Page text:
Jeanine Basinger gives us an immensely entertaining look into the “star machine,” examining how, at the height of the studio system, from the 1930s to the 1950s, the studios worked to manufacture star actors and actresses. With revelatory insights and delightful asides, she shows us how the machine worked when it worked, how it failed when it didn’t, and how irrelevant it could sometimes be. She gives us the “human factor,” case studies focusing on big stars groomed into the system: the “awesomely beautiful” (and disillusioned) Tyrone Power; the seductive, disobedient Lana Turner; and a dazzling cast of others—Loretta Young, Errol Flynn, Irene Dunne, Deanna Durbin. She anatomizes their careers, showing how their fame happened, and what happened to them as a result. (Both Lana Turner and Errol Flynn, for instance, were involved in notorious court cases.) In her trenchantly observed conclusion, she explains what has become of the star machine and why the studios’ practice of “making” stars is no longer relevant.

Deeply engrossing, full of energy, wit, and wisdom, The Star Machine is destined to become an invaluable part of the film canon.

I’ve said before that I love old Hollywood stories. Love them. This one was no different. When I saw the title, The Star Machine, I knew I had to learn more. Why? I’ve always been fascinated with the means by which the studios created the stars. Why did some actresses make it and others withered? Why did some actors only get to play certain parts while others were allowed to branch out? This book answers those questions and more.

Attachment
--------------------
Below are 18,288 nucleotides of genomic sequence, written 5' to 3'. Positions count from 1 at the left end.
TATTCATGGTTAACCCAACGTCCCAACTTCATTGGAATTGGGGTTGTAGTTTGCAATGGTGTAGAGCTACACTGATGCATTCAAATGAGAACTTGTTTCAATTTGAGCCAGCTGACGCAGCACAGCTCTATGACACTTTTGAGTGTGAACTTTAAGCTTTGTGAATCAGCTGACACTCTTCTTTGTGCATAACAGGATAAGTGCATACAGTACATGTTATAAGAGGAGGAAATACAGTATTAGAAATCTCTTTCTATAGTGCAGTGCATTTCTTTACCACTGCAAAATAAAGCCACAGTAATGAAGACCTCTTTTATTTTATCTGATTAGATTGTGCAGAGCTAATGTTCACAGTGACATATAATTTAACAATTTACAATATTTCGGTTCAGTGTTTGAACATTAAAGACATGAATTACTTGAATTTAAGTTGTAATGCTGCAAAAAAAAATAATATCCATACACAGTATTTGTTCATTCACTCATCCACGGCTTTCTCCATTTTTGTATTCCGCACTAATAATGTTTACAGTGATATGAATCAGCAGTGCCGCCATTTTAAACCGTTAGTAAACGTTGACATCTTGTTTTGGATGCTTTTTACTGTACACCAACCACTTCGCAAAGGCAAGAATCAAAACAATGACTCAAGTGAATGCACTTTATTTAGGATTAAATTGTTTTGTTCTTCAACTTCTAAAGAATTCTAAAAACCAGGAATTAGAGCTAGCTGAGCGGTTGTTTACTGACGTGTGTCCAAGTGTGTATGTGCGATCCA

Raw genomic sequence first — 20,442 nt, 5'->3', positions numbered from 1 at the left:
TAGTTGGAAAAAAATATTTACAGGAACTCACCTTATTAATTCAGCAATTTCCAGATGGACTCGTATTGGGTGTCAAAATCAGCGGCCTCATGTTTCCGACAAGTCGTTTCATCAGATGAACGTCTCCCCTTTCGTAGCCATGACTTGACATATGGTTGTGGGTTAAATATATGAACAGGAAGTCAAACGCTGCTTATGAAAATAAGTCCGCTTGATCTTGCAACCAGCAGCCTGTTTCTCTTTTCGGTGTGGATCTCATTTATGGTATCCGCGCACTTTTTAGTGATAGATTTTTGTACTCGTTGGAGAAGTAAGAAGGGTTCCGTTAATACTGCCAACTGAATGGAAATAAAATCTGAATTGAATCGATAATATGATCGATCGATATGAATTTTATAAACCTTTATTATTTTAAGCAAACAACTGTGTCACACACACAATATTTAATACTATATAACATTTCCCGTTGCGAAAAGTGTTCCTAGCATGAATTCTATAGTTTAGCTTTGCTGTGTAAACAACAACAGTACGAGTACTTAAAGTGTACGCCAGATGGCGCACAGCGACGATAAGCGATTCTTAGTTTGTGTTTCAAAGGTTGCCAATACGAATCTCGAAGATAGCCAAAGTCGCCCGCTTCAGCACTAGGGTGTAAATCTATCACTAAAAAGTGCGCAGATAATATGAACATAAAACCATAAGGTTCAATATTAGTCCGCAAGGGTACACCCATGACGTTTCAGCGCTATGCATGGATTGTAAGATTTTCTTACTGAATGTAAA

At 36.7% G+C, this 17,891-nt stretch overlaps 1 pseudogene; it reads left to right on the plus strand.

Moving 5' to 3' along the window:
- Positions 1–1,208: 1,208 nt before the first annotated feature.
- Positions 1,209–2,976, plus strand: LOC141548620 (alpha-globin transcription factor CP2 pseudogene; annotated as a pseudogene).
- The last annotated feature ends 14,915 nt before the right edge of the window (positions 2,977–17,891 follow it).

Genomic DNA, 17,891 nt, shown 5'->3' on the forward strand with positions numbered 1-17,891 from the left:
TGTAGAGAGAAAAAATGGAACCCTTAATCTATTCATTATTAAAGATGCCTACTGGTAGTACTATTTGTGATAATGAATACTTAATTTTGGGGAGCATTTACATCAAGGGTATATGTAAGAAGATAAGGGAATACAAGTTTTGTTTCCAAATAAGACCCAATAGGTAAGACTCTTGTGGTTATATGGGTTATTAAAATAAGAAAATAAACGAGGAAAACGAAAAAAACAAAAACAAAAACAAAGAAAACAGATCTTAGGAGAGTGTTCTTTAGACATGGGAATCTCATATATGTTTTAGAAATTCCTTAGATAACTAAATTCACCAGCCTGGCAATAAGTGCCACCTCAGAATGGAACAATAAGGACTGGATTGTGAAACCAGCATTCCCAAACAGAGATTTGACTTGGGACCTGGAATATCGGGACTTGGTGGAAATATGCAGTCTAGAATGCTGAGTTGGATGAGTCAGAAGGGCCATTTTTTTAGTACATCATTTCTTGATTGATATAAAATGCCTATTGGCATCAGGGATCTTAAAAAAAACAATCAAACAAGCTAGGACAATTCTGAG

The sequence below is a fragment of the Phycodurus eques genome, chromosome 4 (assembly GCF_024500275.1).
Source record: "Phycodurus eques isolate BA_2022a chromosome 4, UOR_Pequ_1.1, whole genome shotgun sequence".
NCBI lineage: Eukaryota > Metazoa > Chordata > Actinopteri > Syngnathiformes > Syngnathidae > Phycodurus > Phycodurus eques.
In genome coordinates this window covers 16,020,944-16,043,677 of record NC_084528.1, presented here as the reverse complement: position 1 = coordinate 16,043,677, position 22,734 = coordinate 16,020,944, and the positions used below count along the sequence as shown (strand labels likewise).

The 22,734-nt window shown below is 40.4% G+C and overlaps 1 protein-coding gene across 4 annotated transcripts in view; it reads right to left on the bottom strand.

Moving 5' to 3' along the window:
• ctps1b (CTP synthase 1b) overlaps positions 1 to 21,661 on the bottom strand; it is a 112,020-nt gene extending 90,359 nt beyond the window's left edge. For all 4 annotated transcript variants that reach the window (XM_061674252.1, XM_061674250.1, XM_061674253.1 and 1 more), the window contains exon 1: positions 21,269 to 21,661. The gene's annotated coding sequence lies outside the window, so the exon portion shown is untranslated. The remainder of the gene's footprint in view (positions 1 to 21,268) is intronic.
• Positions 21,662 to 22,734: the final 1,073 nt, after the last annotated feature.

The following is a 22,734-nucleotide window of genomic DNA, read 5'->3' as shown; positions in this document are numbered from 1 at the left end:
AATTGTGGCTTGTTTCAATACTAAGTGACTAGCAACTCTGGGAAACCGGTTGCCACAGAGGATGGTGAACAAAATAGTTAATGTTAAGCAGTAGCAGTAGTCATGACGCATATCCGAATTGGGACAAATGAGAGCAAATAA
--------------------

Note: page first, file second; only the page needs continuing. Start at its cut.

I particularly liked the parts on Norma Shearer, Tyrone Power and Jean Arthur. Since these are three of my favorite players in Hollywood, it was fitting. I also enjoyed the portion on Lana Turner.

Shearer was seen as only becoming popular because she played loose women, then because she married the head of the production department. But there was a lot more to her. The production code screwed her over. Irving Thalberg, her head honcho husband, was the love of her life. She did a lot for Hollywood and was willing to fade into private life, rather than to keep making pictures when she knew she was past her prime.

Jean Arthur has always fascinated me. She’s smart and not exactly the usual in Hollywood. From her husky, quirky voice to her no-nonsense attitude, she was an unintended star. She bucked the system often. I loved how the author focused not so much on her being difficult (read: she knew what she wanted and wasn’t afraid to take it), but her desire to do her own thing.